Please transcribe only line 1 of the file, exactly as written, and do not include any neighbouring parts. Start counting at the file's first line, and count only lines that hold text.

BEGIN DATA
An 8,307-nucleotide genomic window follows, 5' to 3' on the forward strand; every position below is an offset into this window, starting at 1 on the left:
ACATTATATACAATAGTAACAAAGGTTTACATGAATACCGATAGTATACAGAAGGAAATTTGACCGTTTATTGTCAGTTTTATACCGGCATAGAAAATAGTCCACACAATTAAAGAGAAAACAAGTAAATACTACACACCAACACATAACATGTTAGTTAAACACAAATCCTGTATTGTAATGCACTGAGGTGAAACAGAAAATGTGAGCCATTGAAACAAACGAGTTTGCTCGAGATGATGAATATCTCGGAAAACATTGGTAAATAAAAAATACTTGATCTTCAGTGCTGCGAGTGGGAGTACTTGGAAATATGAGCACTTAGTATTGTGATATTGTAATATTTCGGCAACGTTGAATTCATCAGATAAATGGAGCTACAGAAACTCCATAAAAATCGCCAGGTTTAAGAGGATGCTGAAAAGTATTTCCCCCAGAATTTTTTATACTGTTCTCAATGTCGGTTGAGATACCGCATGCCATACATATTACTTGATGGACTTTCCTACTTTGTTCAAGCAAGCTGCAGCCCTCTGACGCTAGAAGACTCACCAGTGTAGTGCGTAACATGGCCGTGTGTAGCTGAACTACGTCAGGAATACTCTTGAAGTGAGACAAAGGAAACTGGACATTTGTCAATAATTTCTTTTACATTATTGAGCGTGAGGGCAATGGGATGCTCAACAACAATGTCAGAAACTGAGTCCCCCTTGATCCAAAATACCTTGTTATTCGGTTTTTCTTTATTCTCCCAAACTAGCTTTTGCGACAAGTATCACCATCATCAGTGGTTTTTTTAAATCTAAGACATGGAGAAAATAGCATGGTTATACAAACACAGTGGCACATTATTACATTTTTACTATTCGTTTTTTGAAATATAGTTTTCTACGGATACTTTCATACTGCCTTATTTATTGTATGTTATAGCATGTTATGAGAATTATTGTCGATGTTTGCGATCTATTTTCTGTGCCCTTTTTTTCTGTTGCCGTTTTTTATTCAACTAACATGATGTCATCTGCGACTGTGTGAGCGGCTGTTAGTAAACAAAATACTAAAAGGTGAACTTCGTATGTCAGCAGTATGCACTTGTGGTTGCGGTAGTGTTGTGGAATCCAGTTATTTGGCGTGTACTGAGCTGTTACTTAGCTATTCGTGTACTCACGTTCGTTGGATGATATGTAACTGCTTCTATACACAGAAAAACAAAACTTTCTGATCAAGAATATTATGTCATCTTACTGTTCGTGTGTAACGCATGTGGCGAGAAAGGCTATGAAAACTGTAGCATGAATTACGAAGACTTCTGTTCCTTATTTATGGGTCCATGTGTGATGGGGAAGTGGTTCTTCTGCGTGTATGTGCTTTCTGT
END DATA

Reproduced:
An 8,307-nucleotide genomic window follows, 5' to 3' on the forward strand; every position below is an offset into this window, starting at 1 on the left: